The ten-year bond is the basis for all mortgage pricing
Long-term interest rates are priced off the benchmark long-term bond, which is the ten-year Treasury. These days, the ten-year bond reacts to economic data through the Federal Reserve’s asset purchase program, also known as quantitative easing (or QE). As a general rule, economic data that shows weakness is bond bullish (positive). However, data that shows strength isn’t necessarily bond bearish (negative).
Bonds rally as the Fed makes no change to asset purchases
Bonds had two bullish pieces of news last week. First, Larry Summers withdrew his name from consideration for the next Federal Reserve Chairman. Second, the Fed decided to maintain its asset purchase program (otherwise known as quantitative easing). We also had some decent industrial numbers earlier, which showed that the manufacturing sector was continuing to expand—though modestly. Housing starts and building permits disappointed, as higher rates began to have an impact. That said, the single-family starts were still increasing. The drop was in multifamily starts.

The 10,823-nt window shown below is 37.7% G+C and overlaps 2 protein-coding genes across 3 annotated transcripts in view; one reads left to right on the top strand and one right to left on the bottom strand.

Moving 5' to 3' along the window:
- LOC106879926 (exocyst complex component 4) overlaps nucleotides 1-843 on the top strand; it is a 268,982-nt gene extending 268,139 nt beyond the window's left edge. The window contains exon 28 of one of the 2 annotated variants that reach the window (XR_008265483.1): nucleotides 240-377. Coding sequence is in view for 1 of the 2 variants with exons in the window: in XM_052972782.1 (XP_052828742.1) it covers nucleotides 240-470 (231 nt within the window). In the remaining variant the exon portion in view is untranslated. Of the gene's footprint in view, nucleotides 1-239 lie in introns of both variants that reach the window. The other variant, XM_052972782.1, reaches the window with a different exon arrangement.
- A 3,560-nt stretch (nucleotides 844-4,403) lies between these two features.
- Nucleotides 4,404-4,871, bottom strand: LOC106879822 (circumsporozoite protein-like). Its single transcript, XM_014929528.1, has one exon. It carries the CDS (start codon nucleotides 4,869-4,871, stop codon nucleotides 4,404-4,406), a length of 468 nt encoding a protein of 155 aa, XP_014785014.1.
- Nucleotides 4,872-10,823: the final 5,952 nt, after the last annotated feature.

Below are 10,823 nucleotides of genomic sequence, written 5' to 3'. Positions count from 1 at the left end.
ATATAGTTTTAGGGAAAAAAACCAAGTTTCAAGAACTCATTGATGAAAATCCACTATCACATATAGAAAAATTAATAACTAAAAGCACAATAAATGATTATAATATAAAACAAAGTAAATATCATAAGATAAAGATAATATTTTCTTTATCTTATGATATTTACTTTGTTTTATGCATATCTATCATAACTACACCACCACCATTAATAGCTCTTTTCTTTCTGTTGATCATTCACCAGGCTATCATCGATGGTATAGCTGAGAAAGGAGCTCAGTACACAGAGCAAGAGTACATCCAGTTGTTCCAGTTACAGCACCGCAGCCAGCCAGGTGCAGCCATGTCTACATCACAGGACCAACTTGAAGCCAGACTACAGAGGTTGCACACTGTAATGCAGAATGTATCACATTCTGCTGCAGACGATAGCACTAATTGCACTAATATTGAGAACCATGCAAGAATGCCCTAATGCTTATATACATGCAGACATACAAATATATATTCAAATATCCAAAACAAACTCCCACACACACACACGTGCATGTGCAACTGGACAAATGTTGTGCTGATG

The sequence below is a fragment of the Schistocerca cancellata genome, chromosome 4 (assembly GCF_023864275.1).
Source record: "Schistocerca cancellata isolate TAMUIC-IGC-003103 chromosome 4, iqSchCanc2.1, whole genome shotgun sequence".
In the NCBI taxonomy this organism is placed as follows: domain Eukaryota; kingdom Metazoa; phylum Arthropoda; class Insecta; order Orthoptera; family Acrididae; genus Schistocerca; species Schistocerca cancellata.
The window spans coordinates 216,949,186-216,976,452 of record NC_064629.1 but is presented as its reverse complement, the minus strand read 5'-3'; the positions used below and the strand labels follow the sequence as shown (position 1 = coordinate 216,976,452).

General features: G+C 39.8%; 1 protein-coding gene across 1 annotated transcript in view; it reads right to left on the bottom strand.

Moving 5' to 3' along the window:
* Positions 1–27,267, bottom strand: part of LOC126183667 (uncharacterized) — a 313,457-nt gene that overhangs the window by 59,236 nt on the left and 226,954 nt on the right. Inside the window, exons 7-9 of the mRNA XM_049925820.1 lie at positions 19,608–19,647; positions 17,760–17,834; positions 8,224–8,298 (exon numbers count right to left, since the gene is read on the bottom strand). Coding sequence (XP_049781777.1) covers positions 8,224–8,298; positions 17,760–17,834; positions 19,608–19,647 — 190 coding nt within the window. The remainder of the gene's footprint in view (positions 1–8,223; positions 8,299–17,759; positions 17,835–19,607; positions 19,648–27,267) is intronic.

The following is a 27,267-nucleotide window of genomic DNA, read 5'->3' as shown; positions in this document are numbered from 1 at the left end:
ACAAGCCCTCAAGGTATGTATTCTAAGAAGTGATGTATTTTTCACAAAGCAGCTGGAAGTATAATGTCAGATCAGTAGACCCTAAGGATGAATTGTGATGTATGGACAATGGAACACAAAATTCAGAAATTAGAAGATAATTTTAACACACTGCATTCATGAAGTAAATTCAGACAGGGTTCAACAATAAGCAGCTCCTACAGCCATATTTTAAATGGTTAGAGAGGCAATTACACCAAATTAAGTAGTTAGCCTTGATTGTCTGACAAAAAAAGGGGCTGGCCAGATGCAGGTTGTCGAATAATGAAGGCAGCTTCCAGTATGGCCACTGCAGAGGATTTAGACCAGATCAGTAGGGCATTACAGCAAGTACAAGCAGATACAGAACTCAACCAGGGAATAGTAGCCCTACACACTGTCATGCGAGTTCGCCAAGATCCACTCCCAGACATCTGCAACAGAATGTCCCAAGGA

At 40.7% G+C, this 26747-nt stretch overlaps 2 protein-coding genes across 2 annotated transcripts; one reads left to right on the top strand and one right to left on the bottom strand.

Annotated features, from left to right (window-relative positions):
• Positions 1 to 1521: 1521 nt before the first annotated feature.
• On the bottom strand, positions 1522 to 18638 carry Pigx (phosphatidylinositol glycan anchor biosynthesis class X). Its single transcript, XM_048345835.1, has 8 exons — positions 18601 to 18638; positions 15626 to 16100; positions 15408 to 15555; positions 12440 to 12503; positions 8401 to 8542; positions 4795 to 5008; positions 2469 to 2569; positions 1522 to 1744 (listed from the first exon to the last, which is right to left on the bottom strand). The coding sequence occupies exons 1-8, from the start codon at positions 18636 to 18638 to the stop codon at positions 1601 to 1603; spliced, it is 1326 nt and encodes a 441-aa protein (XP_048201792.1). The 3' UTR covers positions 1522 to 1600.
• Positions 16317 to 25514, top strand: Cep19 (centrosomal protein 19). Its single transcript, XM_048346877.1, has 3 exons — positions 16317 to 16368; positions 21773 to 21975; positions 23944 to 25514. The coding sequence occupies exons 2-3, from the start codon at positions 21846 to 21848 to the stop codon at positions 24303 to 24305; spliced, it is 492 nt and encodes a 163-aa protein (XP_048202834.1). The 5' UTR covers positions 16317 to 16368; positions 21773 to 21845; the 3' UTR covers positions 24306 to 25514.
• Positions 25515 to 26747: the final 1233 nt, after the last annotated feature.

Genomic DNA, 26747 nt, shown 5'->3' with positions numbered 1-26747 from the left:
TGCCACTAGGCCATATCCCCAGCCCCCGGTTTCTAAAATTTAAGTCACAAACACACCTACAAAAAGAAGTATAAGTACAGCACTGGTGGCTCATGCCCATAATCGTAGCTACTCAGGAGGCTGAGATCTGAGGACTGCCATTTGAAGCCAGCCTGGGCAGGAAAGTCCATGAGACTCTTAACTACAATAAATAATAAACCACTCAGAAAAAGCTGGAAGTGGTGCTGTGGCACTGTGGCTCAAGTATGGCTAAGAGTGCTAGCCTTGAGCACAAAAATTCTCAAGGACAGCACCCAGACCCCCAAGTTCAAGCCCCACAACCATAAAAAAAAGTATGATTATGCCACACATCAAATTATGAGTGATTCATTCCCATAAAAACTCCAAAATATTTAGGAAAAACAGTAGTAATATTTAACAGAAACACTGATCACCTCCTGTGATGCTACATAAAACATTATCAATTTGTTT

Implications for mortgage REITs
Mortgage REITs, like Annaly (NLY) and American Capital (AGNC), are driven by interest rates. The mortgage REITs have been crushed as the ten-year bond has sold off, but they’ve been trying to form a bottom here. For REITs, it’s all about the Fed’s exit of QE (quantitative easing). The fact that it got a break from tapering sent the mortgage REIT ETF (MORT) screaming higher. The ten-year bond also rocketed up, as you can see from the intra-day yield chart above. On Friday, St. Louis Federal Reserve Chairman James Bullard characterized the decision as a close call and laid the groundwork for a small reduction at the October meeting. Most market participants believed the change would come at the December or September meetings, not the October meeting.
Implications for homebuilders
Homebuilders, like Lennar (LEN), KB Home (KBH), and Standard Pacific (SPF), are more sensitive to general economic strength. The industrial numbers were decent, and this should bode well for manufacturing jobs going forward. Capacity utilization is still low, but it’s heading in the right direction. Building permits and housing starts were disappointing, but the drop seems to be in multi-family construction, not single-family construction. This includes most of the major homebuilders.
Interested in SPF? Receive notifications on the latest research and sign up for a Market Realist account in one simple step: